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      Claude Lévi-Strauss as a humanist forerunner of cultural macroevolution studies

      review-article
      Evolutionary Human Sciences
      Cambridge University Press
      Anthropology, ethnography, ontology, consilience, Wilson's effect

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          Abstract

          Abstract

          Cross-cultural studies of humans using methods developed in evolutionary biology and comparative linguistics are flourishing. ‘Cultural macroevolution’ has great potential to address fundamental questions of cultural transformation and human history. However, this field is poorly integrated with core cultural anthropology, although both aim in part at addressing similar issues. Claude Lévi-Strauss established a comparative approach searching for universals and documentation of diversity to bring understanding to cultural phenomena. Recognizing the nomothetic nature of Lévi-Strauss’ work, his abstraction and modelling, provides an example within anthropology of the search for universals and the study of big data, akin to cultural macroevolution studies. The latter could benefit, beyond the sophisticated analyses of big data mined from ethnographic work, from the integration with the intellectual legacy and practice of core anthropology and thus propitiate the synergistic interaction of disciplines. Attempts at rapprochement of disciplines from the natural sciences that lack pluralism and present a narrow view are deemed examples of ‘Wilson's effect’.

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          "Economic man" in cross-cultural perspective: behavioral experiments in 15 small-scale societies.

          Researchers from across the social sciences have found consistent deviations from the predictions of the canonical model of self-interest in hundreds of experiments from around the world. This research, however, cannot determine whether the uniformity results from universal patterns of human behavior or from the limited cultural variation available among the university students used in virtually all prior experimental work. To address this, we undertook a cross-cultural study of behavior in ultimatum, public goods, and dictator games in a range of small-scale societies exhibiting a wide variety of economic and cultural conditions. We found, first, that the canonical model - based on self-interest - fails in all of the societies studied. Second, our data reveal substantially more behavioral variability across social groups than has been found in previous research. Third, group-level differences in economic organization and the structure of social interactions explain a substantial portion of the behavioral variation across societies: the higher the degree of market integration and the higher the payoffs to cooperation in everyday life, the greater the level of prosociality expressed in experimental games. Fourth, the available individual-level economic and demographic variables do not consistently explain game behavior, either within or across groups. Fifth, in many cases experimental play appears to reflect the common interactional patterns of everyday life.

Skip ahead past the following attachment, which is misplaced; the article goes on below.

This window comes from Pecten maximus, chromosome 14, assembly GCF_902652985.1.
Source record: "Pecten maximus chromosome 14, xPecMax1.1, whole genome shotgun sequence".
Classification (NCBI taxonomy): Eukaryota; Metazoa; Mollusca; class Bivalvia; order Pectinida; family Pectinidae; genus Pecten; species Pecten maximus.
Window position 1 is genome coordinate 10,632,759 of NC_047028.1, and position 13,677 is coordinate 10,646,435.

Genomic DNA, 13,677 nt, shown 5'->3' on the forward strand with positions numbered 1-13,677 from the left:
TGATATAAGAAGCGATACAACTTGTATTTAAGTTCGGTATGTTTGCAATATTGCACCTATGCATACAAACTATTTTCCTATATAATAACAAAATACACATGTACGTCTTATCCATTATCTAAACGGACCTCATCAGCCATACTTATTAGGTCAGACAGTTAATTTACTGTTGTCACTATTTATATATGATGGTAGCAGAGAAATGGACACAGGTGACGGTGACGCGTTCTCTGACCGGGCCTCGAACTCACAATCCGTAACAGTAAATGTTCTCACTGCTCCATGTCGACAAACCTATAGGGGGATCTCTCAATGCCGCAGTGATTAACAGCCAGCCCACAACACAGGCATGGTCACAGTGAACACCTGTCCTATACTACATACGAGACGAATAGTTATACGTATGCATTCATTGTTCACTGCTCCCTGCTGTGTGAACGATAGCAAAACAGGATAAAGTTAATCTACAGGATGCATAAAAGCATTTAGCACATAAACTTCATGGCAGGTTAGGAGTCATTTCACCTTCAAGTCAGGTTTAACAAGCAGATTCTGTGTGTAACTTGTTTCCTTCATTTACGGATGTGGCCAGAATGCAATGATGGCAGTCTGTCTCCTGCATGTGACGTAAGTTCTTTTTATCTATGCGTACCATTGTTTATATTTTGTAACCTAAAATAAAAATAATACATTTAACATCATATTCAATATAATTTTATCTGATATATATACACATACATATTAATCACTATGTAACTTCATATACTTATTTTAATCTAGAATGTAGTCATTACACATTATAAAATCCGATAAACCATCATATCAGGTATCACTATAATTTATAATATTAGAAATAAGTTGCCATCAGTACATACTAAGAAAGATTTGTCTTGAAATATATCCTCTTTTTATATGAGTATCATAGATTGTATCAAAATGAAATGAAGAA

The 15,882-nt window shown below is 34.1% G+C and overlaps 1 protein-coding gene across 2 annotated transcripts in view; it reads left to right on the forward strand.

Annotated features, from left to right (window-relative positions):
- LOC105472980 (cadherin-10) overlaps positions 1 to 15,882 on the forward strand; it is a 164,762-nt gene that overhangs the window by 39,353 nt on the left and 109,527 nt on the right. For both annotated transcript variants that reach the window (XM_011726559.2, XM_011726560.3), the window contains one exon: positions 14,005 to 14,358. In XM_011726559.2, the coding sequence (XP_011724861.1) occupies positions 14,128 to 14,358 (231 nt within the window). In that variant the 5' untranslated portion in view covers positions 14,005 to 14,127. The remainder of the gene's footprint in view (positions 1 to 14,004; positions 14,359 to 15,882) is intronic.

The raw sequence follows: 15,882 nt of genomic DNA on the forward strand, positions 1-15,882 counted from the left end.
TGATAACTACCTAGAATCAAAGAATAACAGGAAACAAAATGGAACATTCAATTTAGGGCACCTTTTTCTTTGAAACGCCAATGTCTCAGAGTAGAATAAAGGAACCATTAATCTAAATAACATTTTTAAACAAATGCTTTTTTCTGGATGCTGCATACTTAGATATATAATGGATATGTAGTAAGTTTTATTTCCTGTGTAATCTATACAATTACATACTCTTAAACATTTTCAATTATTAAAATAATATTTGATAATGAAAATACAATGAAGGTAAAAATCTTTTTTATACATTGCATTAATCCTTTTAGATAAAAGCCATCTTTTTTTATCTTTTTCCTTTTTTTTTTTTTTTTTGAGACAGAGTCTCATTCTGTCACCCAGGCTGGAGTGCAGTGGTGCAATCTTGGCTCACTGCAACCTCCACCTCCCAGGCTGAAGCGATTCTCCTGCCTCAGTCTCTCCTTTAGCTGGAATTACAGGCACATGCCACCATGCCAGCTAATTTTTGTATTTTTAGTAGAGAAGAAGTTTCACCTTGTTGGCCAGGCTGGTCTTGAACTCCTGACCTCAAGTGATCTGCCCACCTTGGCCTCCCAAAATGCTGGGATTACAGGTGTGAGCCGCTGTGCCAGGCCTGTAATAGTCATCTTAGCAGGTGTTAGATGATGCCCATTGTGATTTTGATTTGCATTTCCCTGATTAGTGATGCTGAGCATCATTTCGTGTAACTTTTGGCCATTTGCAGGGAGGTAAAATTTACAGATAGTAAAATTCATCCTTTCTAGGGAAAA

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            What Is It Like to Be a Bat?

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              Does evolutionary theory need a rethink?

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                Author and article information

                Journal
                Evol Hum Sci
                Evol Hum Sci
                EHS
                Evolutionary Human Sciences
                Cambridge University Press (Cambridge, UK )
                2513-843X
                2022
                12 July 2022
                : 4
                : e31
                Affiliations
                [1]Paleontological Institute and Museum, University of Zurich , Karl Schmid Strasse 4, 8006 Zurich, Switzerland
                Author notes
                *Corresponding author. E-mail: m.sanchez@ 123456pim.uzh.ch
                Author information
                https://orcid.org/0000-0001-7587-3648
                Article
                S2513843X22000305
                10.1017/ehs.2022.30
                10426008
                11486a6e-8edc-46cc-a645-88bc21b6ef6c
                © The Author(s) 2022

                This is an Open Access article, distributed under the terms of the Creative Commons Attribution licence ( http://creativecommons.org/licenses/by/4.0/), which permits unrestricted re-use, distribution and reproduction, provided the original article is properly cited.

                History
                Page count
                Figures: 1, References: 107, Pages: 13
                Categories
                Perspective

                anthropology,ethnography,ontology,consilience,wilson's effect

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